Discover more about the topics and technologies to be discussed at this year's (fee-to-attend) conferences, via a series of exclusive interviews with a selection of our expert speakers
Dr Houssem Abdellatif, global head autonomous driving and ADAS at TÜV Süd, explains how the certification and approval of AVs is a whole new world compared to conventional road vehicles.
Catch Houssem’s presentation A regulation-compliant safety framework for the approval of automated vehicles at the Autonomous Vehicle Test & Development Symposium. Purchase your delegate pass here.
What is the issue you are trying to solve?
Currently there are no general regulations or methods for certification or approval of AVs. However, many use cases and initiatives are struggling to operate AVs on public roads.
How are you trying to solve this?
We are developing methods and techniques for the test and validation of automated and autonomous vehicles, to assess if they are safe or not, and if they comply with regulation.
Since we are a TIC (testing, inspection and certification) company, we focus on the regulatory and certification part of the validation. That means the methods that we use should be usable while the approval and certification process is carried out by authorities and certification bodies. If we do not have these methodologies or they are not incorporated, or do not conform to regulations, no autonomous car will be allowed on the road.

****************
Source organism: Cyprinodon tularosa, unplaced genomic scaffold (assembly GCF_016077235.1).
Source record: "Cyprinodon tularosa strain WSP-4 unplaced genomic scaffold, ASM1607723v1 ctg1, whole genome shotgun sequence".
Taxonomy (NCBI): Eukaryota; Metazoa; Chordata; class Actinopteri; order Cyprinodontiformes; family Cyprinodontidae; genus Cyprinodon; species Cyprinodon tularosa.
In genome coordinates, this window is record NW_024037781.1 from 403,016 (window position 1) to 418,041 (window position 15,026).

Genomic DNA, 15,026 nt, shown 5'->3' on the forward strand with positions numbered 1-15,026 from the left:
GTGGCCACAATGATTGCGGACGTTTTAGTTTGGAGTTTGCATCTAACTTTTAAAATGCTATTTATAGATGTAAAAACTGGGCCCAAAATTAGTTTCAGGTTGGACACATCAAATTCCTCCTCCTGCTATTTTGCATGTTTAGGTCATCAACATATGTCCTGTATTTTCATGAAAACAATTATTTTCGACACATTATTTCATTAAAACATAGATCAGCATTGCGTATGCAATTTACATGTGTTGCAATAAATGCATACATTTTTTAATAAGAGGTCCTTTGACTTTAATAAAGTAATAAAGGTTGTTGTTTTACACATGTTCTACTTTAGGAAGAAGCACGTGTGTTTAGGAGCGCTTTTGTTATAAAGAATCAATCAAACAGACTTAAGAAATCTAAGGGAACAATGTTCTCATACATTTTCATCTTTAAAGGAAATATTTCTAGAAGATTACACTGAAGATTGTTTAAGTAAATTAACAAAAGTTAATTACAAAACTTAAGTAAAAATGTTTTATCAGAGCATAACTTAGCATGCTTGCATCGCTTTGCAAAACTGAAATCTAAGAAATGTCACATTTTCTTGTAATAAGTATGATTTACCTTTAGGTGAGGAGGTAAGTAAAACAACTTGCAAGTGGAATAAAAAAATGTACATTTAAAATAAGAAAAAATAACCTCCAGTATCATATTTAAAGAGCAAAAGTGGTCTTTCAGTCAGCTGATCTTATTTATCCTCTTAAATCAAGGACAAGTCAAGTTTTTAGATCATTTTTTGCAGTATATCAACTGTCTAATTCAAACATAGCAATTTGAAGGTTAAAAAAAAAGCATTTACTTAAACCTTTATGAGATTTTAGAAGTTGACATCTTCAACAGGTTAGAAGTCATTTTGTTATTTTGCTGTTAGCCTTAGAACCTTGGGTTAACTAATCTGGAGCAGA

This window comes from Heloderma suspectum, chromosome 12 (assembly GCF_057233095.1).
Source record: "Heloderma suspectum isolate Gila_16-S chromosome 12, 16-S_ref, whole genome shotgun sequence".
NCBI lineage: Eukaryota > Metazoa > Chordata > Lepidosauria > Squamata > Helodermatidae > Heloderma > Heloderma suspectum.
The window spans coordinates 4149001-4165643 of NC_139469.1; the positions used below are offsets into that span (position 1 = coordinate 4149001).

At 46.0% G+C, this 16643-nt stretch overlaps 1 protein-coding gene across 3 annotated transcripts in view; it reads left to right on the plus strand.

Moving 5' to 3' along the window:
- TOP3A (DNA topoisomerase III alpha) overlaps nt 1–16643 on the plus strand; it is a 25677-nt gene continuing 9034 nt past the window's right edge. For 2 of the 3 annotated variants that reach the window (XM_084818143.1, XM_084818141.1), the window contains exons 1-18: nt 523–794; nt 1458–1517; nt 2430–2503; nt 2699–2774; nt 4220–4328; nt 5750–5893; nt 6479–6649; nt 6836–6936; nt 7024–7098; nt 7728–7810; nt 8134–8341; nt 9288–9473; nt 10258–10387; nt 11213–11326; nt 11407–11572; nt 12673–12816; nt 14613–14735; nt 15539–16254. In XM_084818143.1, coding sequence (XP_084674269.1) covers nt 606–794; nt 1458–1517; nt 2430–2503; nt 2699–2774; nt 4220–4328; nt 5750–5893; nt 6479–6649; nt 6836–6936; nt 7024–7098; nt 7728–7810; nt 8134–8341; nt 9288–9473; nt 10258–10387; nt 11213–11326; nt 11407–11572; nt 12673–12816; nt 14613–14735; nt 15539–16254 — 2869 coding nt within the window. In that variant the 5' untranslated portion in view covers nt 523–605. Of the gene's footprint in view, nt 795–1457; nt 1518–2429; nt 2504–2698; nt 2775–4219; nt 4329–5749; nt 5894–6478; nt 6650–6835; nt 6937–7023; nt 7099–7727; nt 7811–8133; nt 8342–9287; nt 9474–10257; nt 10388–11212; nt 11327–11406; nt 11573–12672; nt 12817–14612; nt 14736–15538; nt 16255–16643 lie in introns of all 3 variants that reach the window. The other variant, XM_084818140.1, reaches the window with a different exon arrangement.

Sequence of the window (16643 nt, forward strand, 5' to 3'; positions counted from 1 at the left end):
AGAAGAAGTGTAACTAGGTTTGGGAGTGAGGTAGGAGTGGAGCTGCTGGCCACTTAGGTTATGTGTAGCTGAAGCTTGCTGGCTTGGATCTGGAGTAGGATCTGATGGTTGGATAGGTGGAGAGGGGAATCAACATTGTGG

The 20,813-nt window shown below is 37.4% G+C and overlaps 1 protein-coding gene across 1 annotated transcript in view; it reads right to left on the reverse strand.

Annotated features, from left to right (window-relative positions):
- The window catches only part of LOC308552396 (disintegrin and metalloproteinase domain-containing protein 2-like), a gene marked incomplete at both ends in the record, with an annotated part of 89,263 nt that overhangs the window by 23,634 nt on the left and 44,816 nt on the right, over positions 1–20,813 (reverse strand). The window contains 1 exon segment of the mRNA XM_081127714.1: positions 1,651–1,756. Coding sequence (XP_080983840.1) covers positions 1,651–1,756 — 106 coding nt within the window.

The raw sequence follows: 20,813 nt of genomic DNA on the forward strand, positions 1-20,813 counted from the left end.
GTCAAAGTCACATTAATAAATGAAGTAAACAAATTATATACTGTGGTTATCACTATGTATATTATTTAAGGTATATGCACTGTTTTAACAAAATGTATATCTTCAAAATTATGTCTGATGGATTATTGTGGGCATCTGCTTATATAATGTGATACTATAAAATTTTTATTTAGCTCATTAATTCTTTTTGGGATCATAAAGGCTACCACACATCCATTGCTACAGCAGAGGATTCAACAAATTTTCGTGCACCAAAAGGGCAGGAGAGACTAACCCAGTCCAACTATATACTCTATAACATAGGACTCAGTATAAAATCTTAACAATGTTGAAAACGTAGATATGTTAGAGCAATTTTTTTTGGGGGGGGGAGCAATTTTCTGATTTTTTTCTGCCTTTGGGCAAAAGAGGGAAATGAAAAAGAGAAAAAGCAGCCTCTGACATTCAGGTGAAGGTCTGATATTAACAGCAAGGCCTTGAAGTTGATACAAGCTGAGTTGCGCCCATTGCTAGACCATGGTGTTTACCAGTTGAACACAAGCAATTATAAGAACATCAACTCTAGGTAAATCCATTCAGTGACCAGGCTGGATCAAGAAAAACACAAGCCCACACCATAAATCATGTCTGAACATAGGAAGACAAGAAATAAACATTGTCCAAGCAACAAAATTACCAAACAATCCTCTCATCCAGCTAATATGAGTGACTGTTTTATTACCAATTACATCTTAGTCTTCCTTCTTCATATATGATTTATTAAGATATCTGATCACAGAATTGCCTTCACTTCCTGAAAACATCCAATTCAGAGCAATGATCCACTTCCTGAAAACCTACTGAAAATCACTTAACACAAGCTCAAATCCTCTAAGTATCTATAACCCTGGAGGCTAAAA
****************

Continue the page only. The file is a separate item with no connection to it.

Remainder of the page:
TÜV Süd has developed a universal framework that copes with the heterogeneous local regulations and provides a unified method for the assessment of automated vehicles. It considers local roadworthiness regulations, as well as functional safety and cybersecurity, and can therefore be applied in any region in the world.
What challenges you are facing?
The challenge is that autonomy causes a paradigm shift. Road regulations all over the world are based on the Vienna Convention, which explicitly requires a driver to be responsible for roadworthy and safe behavior. It means we have to invent completely new regulations and prove they are sound and effective. We’re basically starting from scratch.